Over 200 photographs and drawings relating to the work, facilities and Civil War locales associated with the United States Sanitary Commission (USSC); forms Series XXXIII of the United States Sanitary Commission Records, 1861-1872.
This presentation offers the visual materials from a much larger holding donated to the Astor Library by the USSC in 1878. They include photographs that seem to have been made specifically to document the work and facilities of the USSC: homes for recuperating soldiers, the agency's headquarters, ambulance design and hospital treatment, figure studies of wounded soldiers and their recovery, and portraits of officials. In addition, there are views of battlefields by well-known Civil War photographers such as Alexander Gardner's "Incidents of the War" series. Many of the photographs bear postage stamps affixed as a tax on photographs to help raise funds for the war. There is also a small cache of medical photographs and illustrations in color of wounds.
With the close of the war in 1865, the USSC's field operations ceased, but its work continued. The USSC's Historical Bureau in New York collected and organized the Commission's records, while its claim agencies and Standing Committee tied up the loose ends of its affairs. In 1878, Henry W. Bellows, President of the Commission since its founding at the start of the war in 1861, donated the records to the Astor Library, where they had previously been stored.
The manuscript and other records of the USSC document the activities of its central administrative and branch offices, its agents in the field, and the many associated soldiers aid societies supporting its humanitarian efforts during the Civil War.
In 1861, the Government officially recognized and empowered the United States Sanitary Commission, a civilian organization, to conduct inquiries regarding the sanitary condition of the volunteer troops, and to advise on the means to promote their health, comfort and efficiency. The USSC's roots lay in the collaborative efforts of New York's civic leaders, medical community and the Woman's Central Association of Relief to effectively channel the public's outpouring of support for the war effort and its concern for the condition of the troops. The USSC leadership, comprised of such diverse individuals as Rev. Dr. Henry W. Bellows, George Templeton Strong, Frederick Law Olmsted, John S. Newberry and Louisa Lee Schuyler, interpreted the USSC's auxiliary role broadly, and it took many practical forms.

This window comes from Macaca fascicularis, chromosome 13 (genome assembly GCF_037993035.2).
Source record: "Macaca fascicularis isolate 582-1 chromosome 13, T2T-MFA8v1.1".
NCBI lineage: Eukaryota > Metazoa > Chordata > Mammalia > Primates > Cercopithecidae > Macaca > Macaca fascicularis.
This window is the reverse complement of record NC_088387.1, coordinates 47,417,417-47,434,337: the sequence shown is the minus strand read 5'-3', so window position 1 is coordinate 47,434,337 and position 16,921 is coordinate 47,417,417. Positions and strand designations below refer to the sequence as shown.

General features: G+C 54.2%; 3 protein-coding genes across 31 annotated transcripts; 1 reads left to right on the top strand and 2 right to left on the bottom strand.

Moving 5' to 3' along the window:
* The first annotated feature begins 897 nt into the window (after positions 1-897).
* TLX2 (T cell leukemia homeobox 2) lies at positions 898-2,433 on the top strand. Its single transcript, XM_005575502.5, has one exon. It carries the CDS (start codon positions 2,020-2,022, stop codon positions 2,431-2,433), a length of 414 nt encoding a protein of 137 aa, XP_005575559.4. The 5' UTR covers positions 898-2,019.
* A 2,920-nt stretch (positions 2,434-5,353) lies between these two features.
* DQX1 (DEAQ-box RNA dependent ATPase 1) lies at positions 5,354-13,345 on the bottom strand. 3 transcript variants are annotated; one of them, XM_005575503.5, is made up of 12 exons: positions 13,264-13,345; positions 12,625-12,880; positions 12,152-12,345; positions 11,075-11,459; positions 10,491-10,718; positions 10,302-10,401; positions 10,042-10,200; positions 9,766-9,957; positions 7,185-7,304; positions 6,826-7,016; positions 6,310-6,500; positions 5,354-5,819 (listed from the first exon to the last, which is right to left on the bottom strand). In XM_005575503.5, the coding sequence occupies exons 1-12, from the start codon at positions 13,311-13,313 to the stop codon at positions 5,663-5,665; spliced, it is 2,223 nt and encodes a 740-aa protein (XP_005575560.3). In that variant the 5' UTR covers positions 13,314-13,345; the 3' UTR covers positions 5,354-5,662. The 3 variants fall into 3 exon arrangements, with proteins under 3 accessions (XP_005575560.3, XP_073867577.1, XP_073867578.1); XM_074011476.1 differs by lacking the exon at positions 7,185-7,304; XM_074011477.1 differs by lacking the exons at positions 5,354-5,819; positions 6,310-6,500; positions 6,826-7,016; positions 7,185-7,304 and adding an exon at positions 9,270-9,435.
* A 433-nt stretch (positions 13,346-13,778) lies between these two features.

The USSC conducted camp and hospital inspections, and collected and distributed supplemental food, clothing and medicine to hospitals and troops in the field. It helped care for the wounded on battlefields, and worked with the military to improve the transport of sick and wounded soldiers by ambulance, railroad and ship. Increasingly concerned with the welfare of the soldier and his family, its Special Relief department provided food and lodging for the soldier in transit, found employment for disabled veterans, and worked with the USSC's claim agencies to help individual soldiers or their families obtain back pay, bounty or pension monies. The USSC's Hospital Directory determined the location and condition of sick, wounded and missing soldiers for the benefit of their families and friends. These tasks and many others, the men and women of the USSC staff carried out diligently on a paid or volunteer basis. With the help of community leaders, the value of funds and supplies donated to the USSC by men, women and children supporting the Union cause reached over four million dollars by war's end, making it possible for the USSC to carry out its work.
Giesberg, Judith Ann. Civil War Sisterhood: the U.S. Sanitary Commission and Women's Politics in Transition. (2000)
Maxwell, William Quentin. Lincoln's Fifth Wheel: the Political History of the United States Sanitary Commission. (1956)
The Medical and Surgical History of the Civil War. Originally published: The Medical and Surgical History of the War of the Rebellion, 1861-65. (1870-1888; repr. 1990-92)
National Museum of Civil War Medicine. “National Museum of Civil War Medicine.” <http://www.civilwarmed.org/index.cfm>
NYPL. Manuscripts and Archives Division. “United States Sanitary Commission
Olmsted, Frederick Law. Defending the Union: the Civil War and the U.S. Sanitary Commission, 1861-1863. Jane Turner Censer, ed. (c1986) The Papers of Frederick Law Olmsted; v.4
Stillé, Charles J. History of the United States Sanitary Commission. (1866)
United States Sanitary Commission. Western Department. The U.S. Sanitary Commission in the Valley of the Mississippi, during the War of the Rebellion, 1861-1866; Final Report of Dr. J.S. Newberry. (1871)